Abstract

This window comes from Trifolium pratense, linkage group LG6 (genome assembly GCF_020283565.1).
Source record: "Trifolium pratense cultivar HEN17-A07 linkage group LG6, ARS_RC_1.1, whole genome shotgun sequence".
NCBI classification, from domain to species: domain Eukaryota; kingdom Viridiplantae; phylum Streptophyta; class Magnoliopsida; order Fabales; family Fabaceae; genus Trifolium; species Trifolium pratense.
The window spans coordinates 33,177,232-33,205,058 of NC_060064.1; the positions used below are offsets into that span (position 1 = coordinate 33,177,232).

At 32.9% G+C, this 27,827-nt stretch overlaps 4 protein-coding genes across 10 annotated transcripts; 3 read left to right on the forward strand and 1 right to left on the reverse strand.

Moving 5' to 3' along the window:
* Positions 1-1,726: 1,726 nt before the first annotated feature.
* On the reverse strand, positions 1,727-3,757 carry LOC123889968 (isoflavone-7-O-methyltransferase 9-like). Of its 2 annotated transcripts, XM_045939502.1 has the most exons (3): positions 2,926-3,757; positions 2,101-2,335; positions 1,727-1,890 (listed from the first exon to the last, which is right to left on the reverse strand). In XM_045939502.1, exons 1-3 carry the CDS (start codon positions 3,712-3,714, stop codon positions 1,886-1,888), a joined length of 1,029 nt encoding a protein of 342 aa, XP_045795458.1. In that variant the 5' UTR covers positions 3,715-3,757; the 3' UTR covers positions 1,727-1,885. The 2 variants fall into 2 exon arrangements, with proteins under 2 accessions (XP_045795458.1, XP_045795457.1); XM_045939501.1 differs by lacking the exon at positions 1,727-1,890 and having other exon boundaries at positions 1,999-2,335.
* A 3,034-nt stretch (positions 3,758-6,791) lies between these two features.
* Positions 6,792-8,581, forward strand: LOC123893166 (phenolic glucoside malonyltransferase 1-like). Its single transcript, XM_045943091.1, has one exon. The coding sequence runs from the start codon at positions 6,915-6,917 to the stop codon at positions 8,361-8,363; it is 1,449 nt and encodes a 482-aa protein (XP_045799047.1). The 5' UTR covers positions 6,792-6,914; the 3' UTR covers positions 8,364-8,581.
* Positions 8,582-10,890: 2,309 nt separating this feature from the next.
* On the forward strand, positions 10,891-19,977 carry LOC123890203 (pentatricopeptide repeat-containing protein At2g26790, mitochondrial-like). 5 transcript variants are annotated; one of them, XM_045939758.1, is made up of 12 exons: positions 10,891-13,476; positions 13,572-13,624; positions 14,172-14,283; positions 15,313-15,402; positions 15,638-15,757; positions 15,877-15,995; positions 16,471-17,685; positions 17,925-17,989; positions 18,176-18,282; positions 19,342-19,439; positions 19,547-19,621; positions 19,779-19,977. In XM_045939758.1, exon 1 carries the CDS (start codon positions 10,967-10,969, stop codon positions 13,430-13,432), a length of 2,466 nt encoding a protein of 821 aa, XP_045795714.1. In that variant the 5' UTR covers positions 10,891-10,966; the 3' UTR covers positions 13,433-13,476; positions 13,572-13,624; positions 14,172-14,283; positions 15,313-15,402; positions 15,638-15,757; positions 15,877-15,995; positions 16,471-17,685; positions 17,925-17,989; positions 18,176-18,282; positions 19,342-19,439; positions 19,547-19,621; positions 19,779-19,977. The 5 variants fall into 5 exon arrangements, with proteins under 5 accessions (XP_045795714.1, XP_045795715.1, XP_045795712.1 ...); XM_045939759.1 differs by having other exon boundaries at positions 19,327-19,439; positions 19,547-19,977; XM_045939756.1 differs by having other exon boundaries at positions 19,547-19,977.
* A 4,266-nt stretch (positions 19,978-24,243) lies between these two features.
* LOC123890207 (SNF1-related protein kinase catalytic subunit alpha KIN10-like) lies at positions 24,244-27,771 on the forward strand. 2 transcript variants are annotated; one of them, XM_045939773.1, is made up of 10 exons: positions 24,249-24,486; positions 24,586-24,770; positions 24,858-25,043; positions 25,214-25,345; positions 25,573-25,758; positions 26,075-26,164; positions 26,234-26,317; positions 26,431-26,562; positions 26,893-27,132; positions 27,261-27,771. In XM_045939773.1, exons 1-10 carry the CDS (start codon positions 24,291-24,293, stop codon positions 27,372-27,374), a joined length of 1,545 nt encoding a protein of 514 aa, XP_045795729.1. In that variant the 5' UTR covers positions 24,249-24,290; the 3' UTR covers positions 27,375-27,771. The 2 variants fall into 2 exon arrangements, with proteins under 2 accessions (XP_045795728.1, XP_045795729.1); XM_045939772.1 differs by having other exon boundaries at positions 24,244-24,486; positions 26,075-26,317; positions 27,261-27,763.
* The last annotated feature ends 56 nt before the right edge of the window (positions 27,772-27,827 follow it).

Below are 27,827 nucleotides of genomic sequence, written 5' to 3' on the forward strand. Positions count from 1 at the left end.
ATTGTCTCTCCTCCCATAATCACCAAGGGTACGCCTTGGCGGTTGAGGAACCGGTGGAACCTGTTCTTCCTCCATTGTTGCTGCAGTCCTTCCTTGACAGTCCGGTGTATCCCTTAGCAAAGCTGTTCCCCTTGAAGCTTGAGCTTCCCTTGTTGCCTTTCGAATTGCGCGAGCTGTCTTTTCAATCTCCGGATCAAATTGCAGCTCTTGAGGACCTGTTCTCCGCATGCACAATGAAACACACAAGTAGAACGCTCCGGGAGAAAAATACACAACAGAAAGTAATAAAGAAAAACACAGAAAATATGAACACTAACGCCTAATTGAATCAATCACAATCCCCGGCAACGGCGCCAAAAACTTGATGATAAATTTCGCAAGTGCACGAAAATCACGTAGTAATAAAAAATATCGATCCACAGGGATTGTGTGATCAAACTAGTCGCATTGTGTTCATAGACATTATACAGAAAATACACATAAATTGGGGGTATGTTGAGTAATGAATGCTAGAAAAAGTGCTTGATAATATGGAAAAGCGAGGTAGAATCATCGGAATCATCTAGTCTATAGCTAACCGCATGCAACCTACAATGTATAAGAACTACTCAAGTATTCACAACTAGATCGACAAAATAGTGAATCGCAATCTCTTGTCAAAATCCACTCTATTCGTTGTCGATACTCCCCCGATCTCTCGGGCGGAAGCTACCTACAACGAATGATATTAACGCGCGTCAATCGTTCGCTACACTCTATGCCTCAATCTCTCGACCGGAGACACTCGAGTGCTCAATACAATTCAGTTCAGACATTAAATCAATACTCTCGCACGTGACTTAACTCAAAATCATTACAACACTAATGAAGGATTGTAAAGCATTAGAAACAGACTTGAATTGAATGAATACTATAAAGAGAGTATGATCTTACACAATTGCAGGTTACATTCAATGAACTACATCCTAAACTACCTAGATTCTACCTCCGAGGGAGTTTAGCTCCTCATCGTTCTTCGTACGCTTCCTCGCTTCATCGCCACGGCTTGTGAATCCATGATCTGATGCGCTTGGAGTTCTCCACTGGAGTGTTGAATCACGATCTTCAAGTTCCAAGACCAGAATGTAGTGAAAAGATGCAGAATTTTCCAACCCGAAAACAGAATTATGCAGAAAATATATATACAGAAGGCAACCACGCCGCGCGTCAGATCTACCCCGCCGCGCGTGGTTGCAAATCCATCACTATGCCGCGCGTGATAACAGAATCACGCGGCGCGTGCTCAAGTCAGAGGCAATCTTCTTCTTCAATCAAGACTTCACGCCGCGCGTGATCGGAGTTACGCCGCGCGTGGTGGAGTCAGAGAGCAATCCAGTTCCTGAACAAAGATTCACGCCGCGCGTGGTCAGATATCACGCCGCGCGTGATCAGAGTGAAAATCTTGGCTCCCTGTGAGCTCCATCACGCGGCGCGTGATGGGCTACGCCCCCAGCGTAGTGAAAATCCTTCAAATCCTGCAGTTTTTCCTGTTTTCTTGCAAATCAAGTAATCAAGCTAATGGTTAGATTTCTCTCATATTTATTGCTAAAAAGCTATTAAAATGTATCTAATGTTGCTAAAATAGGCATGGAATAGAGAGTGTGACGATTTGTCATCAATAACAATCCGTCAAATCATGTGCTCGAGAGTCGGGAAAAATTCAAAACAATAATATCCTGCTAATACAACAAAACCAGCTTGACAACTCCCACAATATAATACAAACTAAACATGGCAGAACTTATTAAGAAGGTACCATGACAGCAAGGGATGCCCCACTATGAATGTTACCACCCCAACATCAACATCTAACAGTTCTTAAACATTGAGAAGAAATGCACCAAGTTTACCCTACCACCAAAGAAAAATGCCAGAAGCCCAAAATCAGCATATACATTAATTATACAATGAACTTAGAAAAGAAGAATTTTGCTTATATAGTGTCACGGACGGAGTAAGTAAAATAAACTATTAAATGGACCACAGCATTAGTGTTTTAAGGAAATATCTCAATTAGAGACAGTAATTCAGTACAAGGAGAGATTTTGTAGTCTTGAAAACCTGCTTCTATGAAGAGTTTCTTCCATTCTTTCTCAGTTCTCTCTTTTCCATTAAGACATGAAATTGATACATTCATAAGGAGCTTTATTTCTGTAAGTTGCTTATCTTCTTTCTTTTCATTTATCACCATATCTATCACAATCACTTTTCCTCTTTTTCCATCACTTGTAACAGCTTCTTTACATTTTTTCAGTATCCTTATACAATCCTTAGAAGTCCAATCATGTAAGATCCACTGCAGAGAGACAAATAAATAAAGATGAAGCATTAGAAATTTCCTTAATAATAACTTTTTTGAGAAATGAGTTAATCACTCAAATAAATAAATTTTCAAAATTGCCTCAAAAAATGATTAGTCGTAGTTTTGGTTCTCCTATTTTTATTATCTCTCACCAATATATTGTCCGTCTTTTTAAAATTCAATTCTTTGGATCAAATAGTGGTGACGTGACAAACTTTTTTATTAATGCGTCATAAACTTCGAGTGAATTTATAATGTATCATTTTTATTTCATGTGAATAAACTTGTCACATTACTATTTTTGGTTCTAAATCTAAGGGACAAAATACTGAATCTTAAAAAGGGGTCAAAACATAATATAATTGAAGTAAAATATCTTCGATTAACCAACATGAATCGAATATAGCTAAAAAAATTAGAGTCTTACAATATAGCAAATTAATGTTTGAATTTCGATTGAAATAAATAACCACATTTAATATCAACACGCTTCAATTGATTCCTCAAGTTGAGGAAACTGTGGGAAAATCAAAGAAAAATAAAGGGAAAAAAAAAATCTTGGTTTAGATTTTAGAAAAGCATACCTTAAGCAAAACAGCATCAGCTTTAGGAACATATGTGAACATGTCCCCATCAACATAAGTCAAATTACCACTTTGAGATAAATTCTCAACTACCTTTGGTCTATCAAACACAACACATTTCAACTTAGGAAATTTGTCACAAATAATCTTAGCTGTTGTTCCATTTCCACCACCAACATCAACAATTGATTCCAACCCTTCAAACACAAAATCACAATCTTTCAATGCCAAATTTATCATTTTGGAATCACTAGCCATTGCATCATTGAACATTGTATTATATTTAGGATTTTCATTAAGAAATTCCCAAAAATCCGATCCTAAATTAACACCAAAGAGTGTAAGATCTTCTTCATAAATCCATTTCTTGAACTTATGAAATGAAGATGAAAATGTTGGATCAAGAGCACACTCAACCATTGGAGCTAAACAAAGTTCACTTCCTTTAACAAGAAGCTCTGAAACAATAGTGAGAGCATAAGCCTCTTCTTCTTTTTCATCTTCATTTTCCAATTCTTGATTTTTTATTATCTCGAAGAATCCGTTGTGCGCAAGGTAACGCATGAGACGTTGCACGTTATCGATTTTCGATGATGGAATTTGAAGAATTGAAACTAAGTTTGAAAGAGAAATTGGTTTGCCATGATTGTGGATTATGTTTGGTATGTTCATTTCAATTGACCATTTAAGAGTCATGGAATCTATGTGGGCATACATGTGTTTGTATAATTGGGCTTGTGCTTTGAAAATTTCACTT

Insulation is widely used in process plants to reduce heat loss of process fluids in piping and pressure vessels. However, insulation is often not installed around Normally No Flow (NNF) line pipe. In a refinery plant, a steam leak incident happened due to a through-wall crack, which was found around the connection between an insulated superheated steam line with insulation and an uninsulated safety valve line. The through-wall crack was identified to be a fatigue crack initiated at the inner surface by fractography. An unsteady Computational Fluid Dynamics (CFD) analysis was performed to identify mechanism of the through-wall crack initiation. Based on the observation of fractography and the CFD analysis, it is inferred that the through-wall crack was induced by a high cycle thermal fatigue phenomenon, so-called thermal striping, due to incomplete mixing of hot and cold fluids. Many thermal striping incidents in nuclear plants and process plants have been reported. In view of the above fact, it is suggested that conventional insulation installation practice for NNF line pipe, in particular superheated steam line, may cause cracks due to thermal striping around the connection between main superheated steam pipe and branch dead-end leg. In this paper, a convenient guideline for insulation installation is proposed for a dead-end leg of superheated steam line to prevent cracks caused by thermal striping. The guideline can be used to judge the necessity of insulation installation, based on degree of superheat of steam.

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